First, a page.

A soon to be released Fuel Freedom Foundation study shows a tweak to an automobile’s engine software can improve the estimated fuel efficiency by as much as 20% when using gasoline with ethanol or methanol and setting the engine to run at an optimal setting for the higher octane in so-called alcohol fuels can cut the greenhouse gases emitted on average by 17 to 20%.

Needle In A Haystack Search. Click image for the largest view.

Needle In A Haystack Search. Click image for the largest view.

Lets run a little exercise, suppose you’re doing the proverbial needle in a haystack search.  You can choose to paw through the stack one stem at a time, use a magnet, or use a metal detector.  Which would you choose?  Now suppose there is a series of haystacks, one for each day out into the future.  You’re allowed one haystack per day and each day you find the needle you get $1,000.  It’s fair to expect you’re going to go high tech and high speed very quickly.

Both the ethanol and petroleum industries have “studied” the gasoline vs. ethanol conundrum.  And both are guilty of misleading results.  Most any competent scientist can quickly realize that the basic assumptions in the industrial studies are heavily biased.

But the guide for consumers is just like the needle search – better, faster and more productive.  That premise should be the same for policy makers, journalists, and blog writers.  And today its well nigh time as ethanol is almost universally available, used and still a topic of great debate.  After all there is a huge amount of money involved, about 10% of the wholesale gasoline market.

The Fuel Freedom Foundation is an independent non-profit based in Irvine, California, that operates without financial ties to the ethanol industry. The Foundation advocates for policies to build a distribution system for alternatives to gasoline in order to cut drivers’ costs and spur economic growth.

Eyal Aronoff, a founder of the non-profit group and co-author of the study to be released soon, said, “Alcohol fuels are not getting a fair treatment.” With the correct analysis, “the greenhouse-gas emissions look really, really appealing.”

The study isn’t publicly available yet, but the Environmental Protection Agency has seen an advanced copy.  The EPA said in its statement on questions about the study if a new, credible study contains relevant information, the agency will consider its findings.

Here’s where the technology comes in like the needle searchers would do.  The gasoline vs. ethanol debate hinges on the same kinds of problems, assumptions and manufacturing.  Today most of the manufacturing of ethanol mixed fuels is done by “splash” blending. a method that only approximates some kind of accuracy.  Some retail locations are upgrading to “at the pump blending” which should accurize the process somewhat.

The assumptions are where the big divergence is.  The U.S. Energy Information Administration is oft quoted saying the energy content in a gallon of pure ethanol is about 33% less than that in gasoline.  That is a misleading assumption.  A gallon of ethanol at 10% and gasoline at 90% would lose something like 3% of the “energy content”.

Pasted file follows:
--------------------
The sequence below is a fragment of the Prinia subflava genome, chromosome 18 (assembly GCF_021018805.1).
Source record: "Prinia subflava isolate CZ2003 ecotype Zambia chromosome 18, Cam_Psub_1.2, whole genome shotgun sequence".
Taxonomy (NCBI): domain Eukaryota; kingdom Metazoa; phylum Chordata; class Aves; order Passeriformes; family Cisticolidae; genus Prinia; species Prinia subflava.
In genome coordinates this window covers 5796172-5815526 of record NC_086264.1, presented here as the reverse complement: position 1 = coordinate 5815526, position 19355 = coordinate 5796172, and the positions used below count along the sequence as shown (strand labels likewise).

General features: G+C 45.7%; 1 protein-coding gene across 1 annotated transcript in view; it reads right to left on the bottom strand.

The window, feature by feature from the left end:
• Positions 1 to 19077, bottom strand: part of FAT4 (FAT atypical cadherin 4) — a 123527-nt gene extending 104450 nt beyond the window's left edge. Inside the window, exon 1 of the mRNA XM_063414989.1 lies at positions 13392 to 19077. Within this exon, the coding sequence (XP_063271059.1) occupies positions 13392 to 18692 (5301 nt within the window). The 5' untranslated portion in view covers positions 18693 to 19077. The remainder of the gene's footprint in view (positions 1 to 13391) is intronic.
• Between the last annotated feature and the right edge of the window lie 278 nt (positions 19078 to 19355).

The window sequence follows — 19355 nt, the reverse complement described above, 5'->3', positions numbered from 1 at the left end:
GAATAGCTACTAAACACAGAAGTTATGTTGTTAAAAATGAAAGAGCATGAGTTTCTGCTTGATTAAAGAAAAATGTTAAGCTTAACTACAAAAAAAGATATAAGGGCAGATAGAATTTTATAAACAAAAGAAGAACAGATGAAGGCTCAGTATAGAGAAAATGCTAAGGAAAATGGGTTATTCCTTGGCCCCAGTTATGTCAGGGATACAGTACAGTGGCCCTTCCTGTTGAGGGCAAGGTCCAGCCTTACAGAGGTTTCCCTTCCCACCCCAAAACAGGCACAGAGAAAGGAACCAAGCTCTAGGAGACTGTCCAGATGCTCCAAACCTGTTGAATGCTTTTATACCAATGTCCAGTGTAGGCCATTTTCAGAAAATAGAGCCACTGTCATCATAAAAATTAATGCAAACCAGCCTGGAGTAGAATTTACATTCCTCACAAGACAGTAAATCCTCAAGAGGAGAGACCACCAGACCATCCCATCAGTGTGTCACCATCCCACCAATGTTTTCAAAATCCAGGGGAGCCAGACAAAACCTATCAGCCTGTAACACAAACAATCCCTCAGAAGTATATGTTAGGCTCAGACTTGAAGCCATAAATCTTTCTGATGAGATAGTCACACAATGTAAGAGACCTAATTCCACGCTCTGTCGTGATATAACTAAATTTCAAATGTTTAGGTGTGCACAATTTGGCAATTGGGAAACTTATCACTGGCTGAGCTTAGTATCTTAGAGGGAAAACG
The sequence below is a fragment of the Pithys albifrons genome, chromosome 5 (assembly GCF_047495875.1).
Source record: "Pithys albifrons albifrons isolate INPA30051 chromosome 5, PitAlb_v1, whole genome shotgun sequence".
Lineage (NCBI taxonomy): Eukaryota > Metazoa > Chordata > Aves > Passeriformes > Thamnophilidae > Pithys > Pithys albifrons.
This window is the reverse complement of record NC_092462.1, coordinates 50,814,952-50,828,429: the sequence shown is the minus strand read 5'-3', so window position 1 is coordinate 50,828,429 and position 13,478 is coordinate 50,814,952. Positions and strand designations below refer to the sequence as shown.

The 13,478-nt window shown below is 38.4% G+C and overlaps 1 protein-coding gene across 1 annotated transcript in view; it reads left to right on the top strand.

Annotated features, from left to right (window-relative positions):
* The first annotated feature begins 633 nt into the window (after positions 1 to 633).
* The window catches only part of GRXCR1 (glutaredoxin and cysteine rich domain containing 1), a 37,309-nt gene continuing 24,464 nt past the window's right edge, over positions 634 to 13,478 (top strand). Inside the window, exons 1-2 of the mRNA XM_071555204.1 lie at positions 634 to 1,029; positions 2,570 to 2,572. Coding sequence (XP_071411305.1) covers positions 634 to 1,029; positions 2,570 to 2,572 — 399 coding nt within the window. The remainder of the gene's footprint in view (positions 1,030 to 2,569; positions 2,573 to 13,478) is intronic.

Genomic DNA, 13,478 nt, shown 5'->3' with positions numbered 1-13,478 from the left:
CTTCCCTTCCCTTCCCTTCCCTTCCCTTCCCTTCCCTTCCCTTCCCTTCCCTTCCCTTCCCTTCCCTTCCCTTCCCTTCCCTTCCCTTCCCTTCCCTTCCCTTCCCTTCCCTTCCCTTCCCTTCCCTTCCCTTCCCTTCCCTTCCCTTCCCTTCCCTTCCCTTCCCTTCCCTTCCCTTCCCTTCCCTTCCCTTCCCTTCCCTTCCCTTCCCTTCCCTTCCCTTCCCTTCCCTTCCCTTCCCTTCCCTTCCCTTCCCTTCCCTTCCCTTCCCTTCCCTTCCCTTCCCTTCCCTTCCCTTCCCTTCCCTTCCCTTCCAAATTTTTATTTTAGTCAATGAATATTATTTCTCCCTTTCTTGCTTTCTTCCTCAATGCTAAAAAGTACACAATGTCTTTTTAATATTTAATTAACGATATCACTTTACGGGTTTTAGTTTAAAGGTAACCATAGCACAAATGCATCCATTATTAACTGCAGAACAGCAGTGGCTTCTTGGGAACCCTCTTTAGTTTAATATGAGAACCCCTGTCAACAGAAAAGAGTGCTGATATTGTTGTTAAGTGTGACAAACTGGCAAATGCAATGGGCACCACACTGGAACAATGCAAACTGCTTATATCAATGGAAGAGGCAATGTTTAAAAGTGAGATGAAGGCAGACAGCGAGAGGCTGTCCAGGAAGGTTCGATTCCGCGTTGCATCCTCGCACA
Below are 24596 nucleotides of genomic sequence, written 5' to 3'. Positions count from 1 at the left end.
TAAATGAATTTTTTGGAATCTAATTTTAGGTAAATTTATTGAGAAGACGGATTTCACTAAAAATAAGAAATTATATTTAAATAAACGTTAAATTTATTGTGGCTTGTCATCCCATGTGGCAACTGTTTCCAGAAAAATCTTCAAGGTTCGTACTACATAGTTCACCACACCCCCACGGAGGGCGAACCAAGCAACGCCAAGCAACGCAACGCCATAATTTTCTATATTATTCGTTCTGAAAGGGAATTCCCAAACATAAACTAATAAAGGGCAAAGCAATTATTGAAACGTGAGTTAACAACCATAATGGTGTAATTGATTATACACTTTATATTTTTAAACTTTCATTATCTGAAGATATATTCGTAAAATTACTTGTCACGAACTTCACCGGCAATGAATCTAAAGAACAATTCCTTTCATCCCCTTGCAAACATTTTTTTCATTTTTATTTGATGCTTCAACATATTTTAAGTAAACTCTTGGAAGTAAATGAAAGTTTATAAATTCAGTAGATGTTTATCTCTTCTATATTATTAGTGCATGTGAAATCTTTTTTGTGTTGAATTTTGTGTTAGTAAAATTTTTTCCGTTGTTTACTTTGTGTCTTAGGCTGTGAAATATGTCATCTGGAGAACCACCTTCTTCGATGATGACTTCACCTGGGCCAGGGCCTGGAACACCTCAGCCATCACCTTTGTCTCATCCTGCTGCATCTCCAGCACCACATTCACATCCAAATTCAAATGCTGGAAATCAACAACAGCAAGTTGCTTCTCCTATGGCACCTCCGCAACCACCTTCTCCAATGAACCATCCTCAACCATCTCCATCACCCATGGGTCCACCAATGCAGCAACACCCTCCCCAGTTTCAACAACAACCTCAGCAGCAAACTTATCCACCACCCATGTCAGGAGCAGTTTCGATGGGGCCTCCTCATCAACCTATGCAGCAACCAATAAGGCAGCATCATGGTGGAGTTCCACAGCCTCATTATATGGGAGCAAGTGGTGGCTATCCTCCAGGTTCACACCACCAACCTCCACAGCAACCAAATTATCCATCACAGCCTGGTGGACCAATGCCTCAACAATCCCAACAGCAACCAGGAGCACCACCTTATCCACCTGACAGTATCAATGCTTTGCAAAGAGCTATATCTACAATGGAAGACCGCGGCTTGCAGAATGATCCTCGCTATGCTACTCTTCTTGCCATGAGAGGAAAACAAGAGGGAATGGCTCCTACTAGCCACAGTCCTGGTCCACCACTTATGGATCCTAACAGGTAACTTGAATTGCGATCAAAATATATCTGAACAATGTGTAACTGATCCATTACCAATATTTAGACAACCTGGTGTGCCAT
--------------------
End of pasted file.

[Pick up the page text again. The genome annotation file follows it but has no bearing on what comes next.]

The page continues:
When the science is addressed directly even the oil industry is honest.  Patrick Kelly, senior policy adviser at the American Petroleum Institute said, “It’s true that you can offset the energy-content loss with a higher-compression engine, but it’s not because of anything unique to ethanol. It’s the octane that ethanol delivers.”

As directly honest as Kelly is, he leaves out what Jeremy Martin, an analyst on biofuels at the Union of Concerned Scientists said, “EPA’s conclusion was that there were opportunities for ethanol from an efficient facility to be a little bit cleaner than gasoline.”

Where does that leave us, the consumers?  The hard fact is most all gasoline engines made in the past two decades are ready for ethanol, methanol or other gasoline supplement products.  What the cars and trucks need is their computers updated to reflect the opportunity.  The only folks that are winning in part own the “flexfuel” equipped vehicles.

What should happen is vehicle owners ask for (create demand) software and where applicable firmware updates to their vehicles.  For that to happen the number of inquiries must increase in a huge way.  The auto manufacturers will respond, today the pressure is from the ethanol and alternative fuel opposition; tomorrow the pressure could come form millions of consumers.  Which group will the car companies listen to?  Ready or not it won’t be long until the aftermarket folks jump in anyway.

Then we can demand those higher compression engines for even more cost and performance advantage.


2 Comments so far

  1. Matt Musson on September 10, 2013 7:19 AM

    “If you are looking for a needle in a haystack you have to be scientific about it. Otherwise, it’s like looking for a needle in a haystack.”

    Henry Mulligan – The Mad Scientists Club

  2. jpstraley on September 11, 2013 9:43 AM

    When the carbon source is from plants you re going to plant fencepost to fencepost. Humans appropriate more than half the earth’s primary productivity (carbon fixing) now. Should we take another whack at it so that we can drive down to the mall? Though clever, this is not the answer.

    jp straley

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